Monogram Wine Glasses and Malbec

Well, here we are! Our first wine craft pairing! Today, I’m enjoying a Casillero del Diablo Malbec 2015. I buy this wine at my local grocery store, and I’ve found it in other states as well, so you should be able to find it at your local store. This bottle is about $10, so it not only brings joy to your taste buds, your wallet can get on board, too. I’ll get to the review after we finish our craft of the day!

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So, as promised, we’re going to be making personalized monogram wine glasses to transport that grape nectar of happiness from the bottle to our lips. I’ve made these glasses for Christmas and birthday gifts, and they’ve always been a hit! People will be in awe of not only the depth of your thoughtfulness, but your supreme artistic glass etching abilities! (I won’t tell them that this is actually pretty easy if you don’t.)

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Here’s what we’ll need for this project:

  • Set of wine glasses to your liking- I find inexpensive sets at Homegoods and sometimes Costco.
  • Glass etching cream- I use Armour Etch, which I buy at Michael’s.
  • Set of alphabet stickers to your liking- Make sure the set has enough of the letter you want. Also, I have found that stickers which have just a little depth to them are helpful. Just make sure you get etching cream into all the nooks and crannies.
  • Foam brush for application.
  • Painter’s tape.
  • A nice full glass of Malbec- For inspiration… not to be etched…

Step 1:

Decide how you want your monogram to appear. In this example, I’m making a square box around the monogram. The inside of the box will be frosted when we’re finished with the monogram remaining as clear glass.

You can also tape around the entire circumference of the glass to create a band all the way around.

Step 2:

Start taping and apply your letter! Make sure the painter’s tape and letter are firmly applied to the glass. I suggest using mental markers, like the rim of the glass, and measure where you place your tape since you’ll need to repeat this for each glass and we want them to be identical (we’re not that far into our Malbec yet!).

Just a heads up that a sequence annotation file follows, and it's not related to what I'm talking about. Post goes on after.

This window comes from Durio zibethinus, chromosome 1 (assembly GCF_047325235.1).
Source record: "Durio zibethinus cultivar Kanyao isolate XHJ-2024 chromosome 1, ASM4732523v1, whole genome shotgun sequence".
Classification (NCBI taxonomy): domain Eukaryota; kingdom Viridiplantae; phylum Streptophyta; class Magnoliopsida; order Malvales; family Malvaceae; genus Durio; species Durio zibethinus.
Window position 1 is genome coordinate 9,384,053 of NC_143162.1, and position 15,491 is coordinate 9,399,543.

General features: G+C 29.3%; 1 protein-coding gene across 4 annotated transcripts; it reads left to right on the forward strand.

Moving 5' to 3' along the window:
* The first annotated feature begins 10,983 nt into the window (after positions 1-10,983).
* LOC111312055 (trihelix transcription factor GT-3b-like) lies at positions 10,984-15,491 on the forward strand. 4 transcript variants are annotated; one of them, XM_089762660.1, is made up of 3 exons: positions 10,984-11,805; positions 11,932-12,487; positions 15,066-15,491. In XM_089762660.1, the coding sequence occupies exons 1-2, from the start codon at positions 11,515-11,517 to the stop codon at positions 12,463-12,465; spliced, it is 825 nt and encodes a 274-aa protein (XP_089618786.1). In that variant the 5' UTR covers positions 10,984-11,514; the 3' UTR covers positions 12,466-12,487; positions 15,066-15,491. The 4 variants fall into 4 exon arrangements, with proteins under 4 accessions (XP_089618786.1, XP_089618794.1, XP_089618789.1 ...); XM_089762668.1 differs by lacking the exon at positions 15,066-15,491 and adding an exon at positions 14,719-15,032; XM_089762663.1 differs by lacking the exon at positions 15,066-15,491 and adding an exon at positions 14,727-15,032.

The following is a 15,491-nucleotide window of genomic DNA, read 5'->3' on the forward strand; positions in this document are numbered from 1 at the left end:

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Step 3:

Brush on an even layer of etching cream. You can play with this to get different effects, which I did this time. If you use the brush to swirl or stripe the cream to be thicker in some places than others, you can get a marbled or smoky effect. The results aren’t as predictable, but that’s part of the fun!

Leave the cream on for about 45 seconds, but no more than a minute.

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Step 4 (ok, may be a few small steps):

Wash off the etching cream with soap and water, then peel off your monogram sticker. The space under the sticker should be clear and your box should be etched. Wash the glass one more time to make sure all of the etching cream is gone. At first, your design may not appear. This is a great opportunity to take a sip of wine and wait for the glass to dry. After a minute or two (2-3 sips), your monogram should be cradled by a cloud of etched glass!

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I’ve never had a problem putting these in the dishwasher, but I tend to hand wash these just to be safe.

Not sure you want to take on this project? Visit my Etsy shop and I’ll make it for you!

THE WINE VERDICT

I’m generally a fan of Malbec when it comes to reds. I like that it’s full-bodied, but not as heavy or dry as most Merlot. To me, the Casillero del Diablo is still a bit heavy for a sipping wine. It lends itself better to a pairing with a nice meal (which is my next endeavor tonight). The flavor is subtly smoky and peppery to start with some short-lived fruit on the back. I do like that, after a glass (or so…), it still tastes fresh on my pallet and has not blown out my taste buds. All in all, I would suggest this wine to those who maybe don’t want the full-bodied Merlot experience, but still want to know they’re having a good red wine. And you can’t beat the price! I’ll buy it again.

Have you tried this wine before? What are your thoughts? Do you have a favorite Malbec I should try? I’ve love to hear from you!

Wishing you success and many sips!

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